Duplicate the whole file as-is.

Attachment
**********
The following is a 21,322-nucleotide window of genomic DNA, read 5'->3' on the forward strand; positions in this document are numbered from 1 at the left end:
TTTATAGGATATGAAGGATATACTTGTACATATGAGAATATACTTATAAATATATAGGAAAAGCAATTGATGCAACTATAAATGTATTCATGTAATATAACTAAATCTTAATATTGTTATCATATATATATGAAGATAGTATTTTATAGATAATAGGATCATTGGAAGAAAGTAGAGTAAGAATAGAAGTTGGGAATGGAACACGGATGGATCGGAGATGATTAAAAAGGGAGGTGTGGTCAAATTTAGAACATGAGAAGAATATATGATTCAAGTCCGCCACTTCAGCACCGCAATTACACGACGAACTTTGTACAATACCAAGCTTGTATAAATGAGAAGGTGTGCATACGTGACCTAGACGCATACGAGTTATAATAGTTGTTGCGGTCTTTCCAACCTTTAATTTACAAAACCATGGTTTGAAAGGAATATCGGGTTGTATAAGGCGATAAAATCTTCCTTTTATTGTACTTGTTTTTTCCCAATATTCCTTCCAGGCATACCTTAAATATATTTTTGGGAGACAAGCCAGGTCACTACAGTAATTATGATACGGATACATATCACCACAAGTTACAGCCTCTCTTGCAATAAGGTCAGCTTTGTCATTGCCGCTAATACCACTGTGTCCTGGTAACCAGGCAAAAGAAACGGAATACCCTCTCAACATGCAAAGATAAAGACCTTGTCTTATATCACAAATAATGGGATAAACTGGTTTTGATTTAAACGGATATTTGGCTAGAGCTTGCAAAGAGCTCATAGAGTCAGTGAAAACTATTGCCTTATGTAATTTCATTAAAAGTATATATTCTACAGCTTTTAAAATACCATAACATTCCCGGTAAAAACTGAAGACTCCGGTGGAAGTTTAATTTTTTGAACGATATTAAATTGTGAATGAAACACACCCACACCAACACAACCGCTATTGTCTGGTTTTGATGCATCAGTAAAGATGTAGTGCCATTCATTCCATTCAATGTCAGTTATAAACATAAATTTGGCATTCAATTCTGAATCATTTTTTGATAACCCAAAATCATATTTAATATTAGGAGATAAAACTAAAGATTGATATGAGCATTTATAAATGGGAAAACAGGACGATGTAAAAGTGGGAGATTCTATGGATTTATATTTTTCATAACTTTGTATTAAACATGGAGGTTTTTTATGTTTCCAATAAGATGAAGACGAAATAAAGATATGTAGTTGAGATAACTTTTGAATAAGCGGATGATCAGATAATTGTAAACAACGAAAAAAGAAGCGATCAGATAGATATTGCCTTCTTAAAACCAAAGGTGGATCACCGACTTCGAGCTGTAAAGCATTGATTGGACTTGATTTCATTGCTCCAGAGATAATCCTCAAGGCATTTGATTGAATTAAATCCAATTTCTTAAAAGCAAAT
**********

The following is a 21,322-nucleotide window of genomic DNA, read 5'->3' on the forward strand; positions in this document are numbered from 1 at the left end:
TTTATAGGATATGAAGGATATACTTGTACATATGAGAATATACTTATAAATATATAGGAAAAGCAATTGATGCAACTATAAATGTATTCATGTAATATAACTAAATCTTAATATTGTTATCATATATATATGAAGATAGTATTTTATAGATAATAGGATCATTGGAAGAAAGTAGAGTAAGAATAGAAGTTGGGAATGGAACACGGATGGATCGGAGATGATTAAAAAGGGAGGTGTGGTCAAATTTAGAACATGAGAAGAATATATGATTCAAGTCCGCCACTTCAGCACCGCAATTACACGACGAACTTTGTACAATACCAAGCTTGTATAAATGAGAAGGTGTGCATACGTGACCTAGACGCATACGAGTTATAATAGTTGTTGCGGTCTTTCCAACCTTTAATTTACAAAACCATGGTTTGAAAGGAATATCGGGTTGTATAAGGCGATAAAATCTTCCTTTTATTGTACTTGTTTTTTCCCAATATTCCTTCCAGGCATACCTTAAATATATTTTTGGGAGACAAGCCAGGTCACTACAGTAATTATGATACGGATACATATCACCACAAGTTACAGCCTCTCTTGCAATAAGGTCAGCTTTGTCATTGCCGCTAATACCACTGTGTCCTGGTAACCAGGCAAAAGAAACGGAATACCCTCTCAACATGCAAAGATAAAGACCTTGTCTTATATCACAAATAATGGGATAAACTGGTTTTGATTTAAACGGATATTTGGCTAGAGCTTGCAAAGAGCTCATAGAGTCAGTGAAAACTATTGCCTTATGTAATTTCATTAAAAGTATATATTCTACAGCTTTTAAAATACCATAACATTCCCGGTAAAAACTGAAGACTCCGGTGGAAGTTTAATTTTTTGAACGATATTAAATTGTGAATGAAACACACCCACACCAACACAACCGCTATTGTCTGGTTTTGATGCATCAGTAAAGATGTAGTGCCATTCATTCCATTCAATGTCAGTTATAAACATAAATTTGGCATTCAATTCTGAATCATTTTTTGATAACCCAAAATCATATTTAATATTAGGAGATAAAACTAAAGATTGATATGAGCATTTATAAATGGGAAAACAGGACGATGTAAAAGTGGGAGATTCTATGGATTTATATTTTTCATAACTTTGTATTAAACATGGAGGTTTTTTATGTTTCCAATAAGATGAAGACGAAATAAAGATATGTAGTTGAGATAACTTTTGAATAAGCGGATGATCAGATAATTGTAAACAACGAAAAAAGAAGCGATCAGATAGATATTGCCTTCTTAAAACCAAAGGTGGATCACCGACTTCGAGCTGTAAAGCATTGATTGGACTTGATTTCATTGCTCCAGAGATAATCCTCAAGGCATTTGATTGAATTAAATCCAATTTCTTAAAAGCAAAT